Today the “get them to work fast” ethic remains, but the process is tempered by a more nuanced, employee-focused conversation: What value does this job deliver to ME? How do these tasks connect to my sense of aspiration, my purpose, and my own unique value proposition? How does this role position me for the next step in my career? The days of “and here’s the supply closet” are long gone. Onboarding is itself a unique value proposition, an edge in a marketplace desperate to grab the top talent.

Okay, sure, you still need to tell the new employees the after-hours code to the elevator. But there are some more urgent dynamics at work here, because in a world where many dismiss company loyalty as a fossilized idea, some are nonetheless making a bold bid for engagement, enthusiasm, cultural fit, and an instant network that serves as a hedge against costly attrition.

This comprehensive reimagining of the new hire’s “first five days” (and “the first three months” and perhaps even “the first two years”) is a huge investment, but the idea is that it delivers big dividends down the road. In practice, this is indeed proving to be the case.

It is also proving to be a realm of real innovation in learning, with many organizations engineering rich, immersive, and original experiences all for the purpose of extending that new hire’s honeymoon into a solid, lasting relationship.

Blueline Simulations has worked with some of the world’s leading talent-driven organizations to deliver these onboarding experiences. Stay tuned for our next blog, and we’ll give you a peek at some of the breakthrough practices that some organizations are implementing to create high-performing, engaged, and – perhaps most tantalizingly – loyal and committed associates.

An Evolution in Learning: Welcome to the Age of Integration (part 2)

Do you want to deliver on your learning objective at the exact moment of need?

In my previous post, I examined the evolution of learning methodologies — from transactional to constructivist to integrated.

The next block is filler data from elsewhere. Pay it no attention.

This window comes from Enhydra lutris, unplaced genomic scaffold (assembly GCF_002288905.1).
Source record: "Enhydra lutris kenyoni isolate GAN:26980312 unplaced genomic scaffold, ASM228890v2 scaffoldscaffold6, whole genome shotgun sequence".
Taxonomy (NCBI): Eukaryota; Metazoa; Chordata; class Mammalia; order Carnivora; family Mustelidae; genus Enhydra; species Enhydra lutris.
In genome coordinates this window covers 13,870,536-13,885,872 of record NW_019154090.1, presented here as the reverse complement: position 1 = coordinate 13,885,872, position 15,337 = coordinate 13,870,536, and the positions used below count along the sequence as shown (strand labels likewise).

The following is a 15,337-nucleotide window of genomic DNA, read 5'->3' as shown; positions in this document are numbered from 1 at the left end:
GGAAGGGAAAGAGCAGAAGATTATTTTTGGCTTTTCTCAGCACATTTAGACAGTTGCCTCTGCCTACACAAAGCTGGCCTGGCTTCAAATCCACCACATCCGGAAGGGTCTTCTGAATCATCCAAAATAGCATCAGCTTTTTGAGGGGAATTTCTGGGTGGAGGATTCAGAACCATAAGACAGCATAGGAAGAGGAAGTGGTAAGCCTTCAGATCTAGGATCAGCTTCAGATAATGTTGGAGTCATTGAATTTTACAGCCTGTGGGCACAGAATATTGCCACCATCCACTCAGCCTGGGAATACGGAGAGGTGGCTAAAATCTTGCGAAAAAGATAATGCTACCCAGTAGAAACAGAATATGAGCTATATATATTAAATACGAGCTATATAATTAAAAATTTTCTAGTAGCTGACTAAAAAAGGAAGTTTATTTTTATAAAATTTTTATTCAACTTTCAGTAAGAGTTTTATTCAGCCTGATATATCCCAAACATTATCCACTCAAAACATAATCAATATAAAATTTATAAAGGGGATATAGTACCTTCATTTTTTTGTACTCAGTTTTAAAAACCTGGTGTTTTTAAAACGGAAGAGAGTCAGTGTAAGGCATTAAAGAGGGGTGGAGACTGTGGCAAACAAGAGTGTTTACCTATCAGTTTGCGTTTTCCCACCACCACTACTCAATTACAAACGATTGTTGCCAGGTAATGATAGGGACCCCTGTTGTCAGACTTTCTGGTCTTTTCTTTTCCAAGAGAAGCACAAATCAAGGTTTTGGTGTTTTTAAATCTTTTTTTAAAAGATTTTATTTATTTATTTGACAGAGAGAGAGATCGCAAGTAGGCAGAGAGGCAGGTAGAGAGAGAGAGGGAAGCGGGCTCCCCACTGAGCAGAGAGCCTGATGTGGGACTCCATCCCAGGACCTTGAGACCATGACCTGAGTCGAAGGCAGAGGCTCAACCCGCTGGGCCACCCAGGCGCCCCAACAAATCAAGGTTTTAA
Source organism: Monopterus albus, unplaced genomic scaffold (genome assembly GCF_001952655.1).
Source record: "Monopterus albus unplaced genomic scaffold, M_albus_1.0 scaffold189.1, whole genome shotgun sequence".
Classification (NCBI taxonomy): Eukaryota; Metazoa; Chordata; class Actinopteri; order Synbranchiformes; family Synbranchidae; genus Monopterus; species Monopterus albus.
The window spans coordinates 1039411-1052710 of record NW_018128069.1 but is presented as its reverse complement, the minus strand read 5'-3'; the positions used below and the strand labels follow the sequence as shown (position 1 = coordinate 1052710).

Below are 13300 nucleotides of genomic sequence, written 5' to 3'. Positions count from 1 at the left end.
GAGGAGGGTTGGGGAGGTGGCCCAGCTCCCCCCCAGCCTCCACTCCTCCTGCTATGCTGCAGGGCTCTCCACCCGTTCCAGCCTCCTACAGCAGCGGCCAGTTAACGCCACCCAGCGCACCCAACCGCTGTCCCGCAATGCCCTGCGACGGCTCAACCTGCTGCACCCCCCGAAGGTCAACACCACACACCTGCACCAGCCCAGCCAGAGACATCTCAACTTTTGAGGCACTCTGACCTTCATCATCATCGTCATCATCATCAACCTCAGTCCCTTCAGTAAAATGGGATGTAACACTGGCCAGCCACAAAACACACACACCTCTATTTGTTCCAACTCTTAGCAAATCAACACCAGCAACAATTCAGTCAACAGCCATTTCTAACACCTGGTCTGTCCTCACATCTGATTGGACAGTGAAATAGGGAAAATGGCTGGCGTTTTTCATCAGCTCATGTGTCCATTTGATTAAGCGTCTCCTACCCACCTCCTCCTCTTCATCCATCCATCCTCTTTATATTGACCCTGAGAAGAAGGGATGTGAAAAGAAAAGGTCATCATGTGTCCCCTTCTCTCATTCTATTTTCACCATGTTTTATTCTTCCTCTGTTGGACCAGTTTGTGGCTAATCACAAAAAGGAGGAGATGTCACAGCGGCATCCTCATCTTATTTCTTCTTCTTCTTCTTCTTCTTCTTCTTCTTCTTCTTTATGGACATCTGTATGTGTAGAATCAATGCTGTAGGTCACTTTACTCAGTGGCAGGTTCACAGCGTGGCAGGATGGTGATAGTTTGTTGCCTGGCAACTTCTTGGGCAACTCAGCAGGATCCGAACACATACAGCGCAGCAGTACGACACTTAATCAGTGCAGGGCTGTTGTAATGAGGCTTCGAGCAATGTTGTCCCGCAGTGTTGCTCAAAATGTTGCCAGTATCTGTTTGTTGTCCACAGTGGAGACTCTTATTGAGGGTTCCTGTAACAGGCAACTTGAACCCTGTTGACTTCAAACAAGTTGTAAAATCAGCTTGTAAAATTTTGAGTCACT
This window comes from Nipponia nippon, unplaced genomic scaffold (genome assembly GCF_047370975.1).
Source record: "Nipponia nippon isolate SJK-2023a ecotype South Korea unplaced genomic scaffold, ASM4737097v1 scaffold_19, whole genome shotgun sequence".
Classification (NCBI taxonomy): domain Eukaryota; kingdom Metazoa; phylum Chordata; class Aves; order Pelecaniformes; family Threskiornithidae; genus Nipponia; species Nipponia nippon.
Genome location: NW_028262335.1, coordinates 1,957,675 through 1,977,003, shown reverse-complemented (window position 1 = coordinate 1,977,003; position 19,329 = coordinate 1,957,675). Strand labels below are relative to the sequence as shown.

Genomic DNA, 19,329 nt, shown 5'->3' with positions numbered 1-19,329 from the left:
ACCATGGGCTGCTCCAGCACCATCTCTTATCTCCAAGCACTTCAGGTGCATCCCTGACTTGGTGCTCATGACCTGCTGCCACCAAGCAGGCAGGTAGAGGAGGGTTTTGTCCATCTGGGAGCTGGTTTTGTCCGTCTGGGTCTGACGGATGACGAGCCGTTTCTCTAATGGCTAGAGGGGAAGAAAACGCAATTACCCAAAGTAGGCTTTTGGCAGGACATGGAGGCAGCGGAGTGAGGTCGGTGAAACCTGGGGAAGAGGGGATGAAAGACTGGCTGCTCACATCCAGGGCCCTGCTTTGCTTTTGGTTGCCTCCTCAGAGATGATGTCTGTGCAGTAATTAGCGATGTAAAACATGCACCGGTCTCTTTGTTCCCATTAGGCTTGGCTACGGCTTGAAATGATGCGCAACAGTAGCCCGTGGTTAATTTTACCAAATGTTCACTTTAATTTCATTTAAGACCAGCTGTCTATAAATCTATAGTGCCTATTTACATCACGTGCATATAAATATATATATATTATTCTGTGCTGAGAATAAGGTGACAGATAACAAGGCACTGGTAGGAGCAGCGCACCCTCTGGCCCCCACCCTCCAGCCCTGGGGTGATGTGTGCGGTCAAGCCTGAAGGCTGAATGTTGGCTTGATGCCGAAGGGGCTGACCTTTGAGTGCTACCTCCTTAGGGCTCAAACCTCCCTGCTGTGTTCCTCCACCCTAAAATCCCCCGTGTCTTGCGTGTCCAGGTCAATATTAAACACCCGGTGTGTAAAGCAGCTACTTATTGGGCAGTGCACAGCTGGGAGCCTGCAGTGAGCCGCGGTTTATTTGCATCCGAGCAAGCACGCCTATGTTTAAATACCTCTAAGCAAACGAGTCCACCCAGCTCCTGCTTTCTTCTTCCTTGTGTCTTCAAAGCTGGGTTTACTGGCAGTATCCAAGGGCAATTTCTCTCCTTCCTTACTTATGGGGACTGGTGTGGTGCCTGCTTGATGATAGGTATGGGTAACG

In this post, I’m going to share some new ideas we have for delivering your mission-critical content to the point of greatest learning impact: the moment that your employee is doing the work.

Introducing Go Team.
At Blueline Simulations, we are excited to make available a new, best-in-class team training product to our clients. It’s called “Go Team: Powering Team Performance,” and it’s a case study in integrated learning.

There are no mouse clicks here! We use immersive traditional media, delivered to teams in short modules at the moment of need.

For example, let’s say your intact workgroup faces an important decision. That’s the perfect moment to deliver the Go Team module: “Making Team Decisions.” As the need is identified, the team leader goes online and prints handouts for team members then, over a brief two-hour period, (perhaps an extended lunch?) the team is encouraged to analyze their decision and come to a consensus for action. And, of course, in the process they will practice skills for decision making that they can exercise over and over again in the future.

Go Team consists of 18 learning modules that cover a variety of learning needs that teams experience universally. Topics include Clarifying Team Roles, Building on Style Differences, Running Effective Meetings, Resolving Conflict, Giving & Receiving Feedback, Sparking Team Creativity, Managing Change and many more.

The age of integrated learning is here. And Blueline Simulations is at the front line, delivering and developing performance support tools (utilizing a wide range of technology and dialogue based solutions) that deliver on your learning objective at the exact moment of need with an almost surgical precision.

Want to know more or get a taste of Go Team as well as our other immersive, integrated learning tools and approaches? Contact us today. And we’ll show you what’s next in the world of organizational learning.